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“I love stuff like this, I always come to the Homegrown [music] festival, which is also in Main Street Park. This is by far the most crowded that I’ve seen it,” Tara Manzo, 35 told Refinery29. “I’m especially into supporting Beto and turning Texas blue.”
Women, from music fans to school teachers to housewives, are going to great lengths to support the O’Rourke campaign. On Facebook, I see that a friend who grew up in Texas but now lives in Los Angeles has volunteered to come back home and canvas for the campaign. A college girlfriend is running his phone banks in Austin. A student in a writing class where I was a teaching assistant is registering voters in North Texas and campaigning for Beto. There are at least a half dozen Beto yard signs on my block and neighbors offering to bring new ones by when those get stolen.
Women in Texas are involved, both by running in elections and making their voices heard, in a way I haven’t felt in this state in a long time. A record number of women were on the ballot this year, with some 50 plus women ran in Congress the Texas primaries in 2018, with hundreds more running for local office across the state.
O’Rourke says he doesn’t know the demographic breakdown off hand, but that he’s noticed a lot of Texas school teachers approaching him. “Most of [the teachers] have been women who have approached me at town halls. [Campaign spokesman] Chris Evans and I were eating at a restaurant yesterday in Dallas and two school teachers said they were waiting tables because they also teach school and couldn’t afford to do just one,” O’Rourke says. “That’s a cause for real concern and anxiety.”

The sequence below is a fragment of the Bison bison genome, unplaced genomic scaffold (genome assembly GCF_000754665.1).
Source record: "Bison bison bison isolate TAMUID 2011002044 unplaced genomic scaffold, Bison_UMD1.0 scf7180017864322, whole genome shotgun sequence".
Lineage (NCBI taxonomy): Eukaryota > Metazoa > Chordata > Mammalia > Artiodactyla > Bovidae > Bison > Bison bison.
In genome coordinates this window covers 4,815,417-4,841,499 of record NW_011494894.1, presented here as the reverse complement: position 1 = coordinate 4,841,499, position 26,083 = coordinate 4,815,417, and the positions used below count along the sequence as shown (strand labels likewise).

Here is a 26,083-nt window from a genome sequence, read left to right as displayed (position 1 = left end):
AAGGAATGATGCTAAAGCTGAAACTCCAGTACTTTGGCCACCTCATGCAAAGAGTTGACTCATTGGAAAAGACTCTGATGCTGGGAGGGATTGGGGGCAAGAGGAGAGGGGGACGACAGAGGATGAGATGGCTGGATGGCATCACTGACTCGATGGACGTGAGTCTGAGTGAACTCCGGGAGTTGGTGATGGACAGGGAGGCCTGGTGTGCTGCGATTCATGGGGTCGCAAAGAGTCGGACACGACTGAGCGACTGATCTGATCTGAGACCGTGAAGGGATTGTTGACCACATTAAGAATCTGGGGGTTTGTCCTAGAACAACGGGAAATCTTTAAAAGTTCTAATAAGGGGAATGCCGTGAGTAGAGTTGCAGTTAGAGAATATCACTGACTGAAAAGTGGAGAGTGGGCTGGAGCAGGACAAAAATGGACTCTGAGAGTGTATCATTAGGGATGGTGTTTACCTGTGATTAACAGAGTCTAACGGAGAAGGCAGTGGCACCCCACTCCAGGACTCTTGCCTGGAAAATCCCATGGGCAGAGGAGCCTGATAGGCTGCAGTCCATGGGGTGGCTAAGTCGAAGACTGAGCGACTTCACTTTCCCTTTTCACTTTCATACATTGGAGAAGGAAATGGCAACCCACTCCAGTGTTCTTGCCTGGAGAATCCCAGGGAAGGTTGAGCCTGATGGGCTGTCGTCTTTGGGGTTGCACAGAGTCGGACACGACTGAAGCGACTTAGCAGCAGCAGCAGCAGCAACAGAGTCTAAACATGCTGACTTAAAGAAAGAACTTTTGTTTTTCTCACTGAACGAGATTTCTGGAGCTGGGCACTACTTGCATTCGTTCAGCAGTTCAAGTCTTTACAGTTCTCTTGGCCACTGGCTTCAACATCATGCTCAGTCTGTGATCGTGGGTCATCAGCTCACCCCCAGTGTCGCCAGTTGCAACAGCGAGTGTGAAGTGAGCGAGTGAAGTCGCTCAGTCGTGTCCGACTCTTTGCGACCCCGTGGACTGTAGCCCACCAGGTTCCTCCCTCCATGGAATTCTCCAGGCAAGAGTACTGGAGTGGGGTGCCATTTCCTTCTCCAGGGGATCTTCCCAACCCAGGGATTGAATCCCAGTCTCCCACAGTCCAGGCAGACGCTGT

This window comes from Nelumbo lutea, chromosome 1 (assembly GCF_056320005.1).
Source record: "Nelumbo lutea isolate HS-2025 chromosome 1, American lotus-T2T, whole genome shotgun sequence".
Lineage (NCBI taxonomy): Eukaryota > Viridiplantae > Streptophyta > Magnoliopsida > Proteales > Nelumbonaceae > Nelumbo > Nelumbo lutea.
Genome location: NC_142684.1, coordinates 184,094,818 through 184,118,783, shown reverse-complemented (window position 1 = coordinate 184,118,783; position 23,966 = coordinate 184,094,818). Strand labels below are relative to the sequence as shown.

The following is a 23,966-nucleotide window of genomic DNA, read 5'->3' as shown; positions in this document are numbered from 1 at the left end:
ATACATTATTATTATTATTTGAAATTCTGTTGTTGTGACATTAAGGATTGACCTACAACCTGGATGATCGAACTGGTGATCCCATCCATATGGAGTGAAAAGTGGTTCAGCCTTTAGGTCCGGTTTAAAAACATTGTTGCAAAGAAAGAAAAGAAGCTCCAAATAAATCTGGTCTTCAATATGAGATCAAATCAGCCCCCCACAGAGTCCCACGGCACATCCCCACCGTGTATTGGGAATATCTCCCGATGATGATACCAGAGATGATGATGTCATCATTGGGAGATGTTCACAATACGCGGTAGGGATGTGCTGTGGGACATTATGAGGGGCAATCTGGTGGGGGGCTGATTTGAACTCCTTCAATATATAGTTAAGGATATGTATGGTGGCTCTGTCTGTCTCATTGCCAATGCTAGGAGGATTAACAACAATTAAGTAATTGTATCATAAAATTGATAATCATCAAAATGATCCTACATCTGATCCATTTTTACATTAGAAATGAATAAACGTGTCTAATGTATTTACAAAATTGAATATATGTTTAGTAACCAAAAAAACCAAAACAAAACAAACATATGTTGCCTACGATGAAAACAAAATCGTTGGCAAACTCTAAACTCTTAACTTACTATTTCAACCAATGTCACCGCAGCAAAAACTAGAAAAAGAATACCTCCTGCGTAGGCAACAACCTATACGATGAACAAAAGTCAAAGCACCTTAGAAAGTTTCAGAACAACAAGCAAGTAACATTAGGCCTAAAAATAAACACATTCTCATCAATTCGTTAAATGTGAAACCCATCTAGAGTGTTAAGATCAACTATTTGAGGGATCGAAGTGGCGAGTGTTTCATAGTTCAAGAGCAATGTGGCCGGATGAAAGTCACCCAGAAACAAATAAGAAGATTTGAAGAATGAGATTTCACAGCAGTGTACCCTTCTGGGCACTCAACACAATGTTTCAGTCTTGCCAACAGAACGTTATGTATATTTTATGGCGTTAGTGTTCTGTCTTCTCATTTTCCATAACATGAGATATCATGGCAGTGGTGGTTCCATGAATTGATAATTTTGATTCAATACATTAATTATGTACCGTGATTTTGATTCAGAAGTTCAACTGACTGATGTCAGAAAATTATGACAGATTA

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Photo: Courtesy of Mike Brooks.
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O’Rourke tells Refinery29 that the palpable anger of women, which has been amplified in the wake of the Kavanaugh hearings and Cruz’s vote in support of the newest Supreme Court Justice, is a huge driver in his campaign. He talks about an impactful conversation he had with Alisa L. Simmons, leader of the NAACP in nearby Arlington, TX on the state’s notoriously high maternal mortality rates, which are only higher for women of color. Those rates have been climbing with the closing of women’s health and reproductive clinics.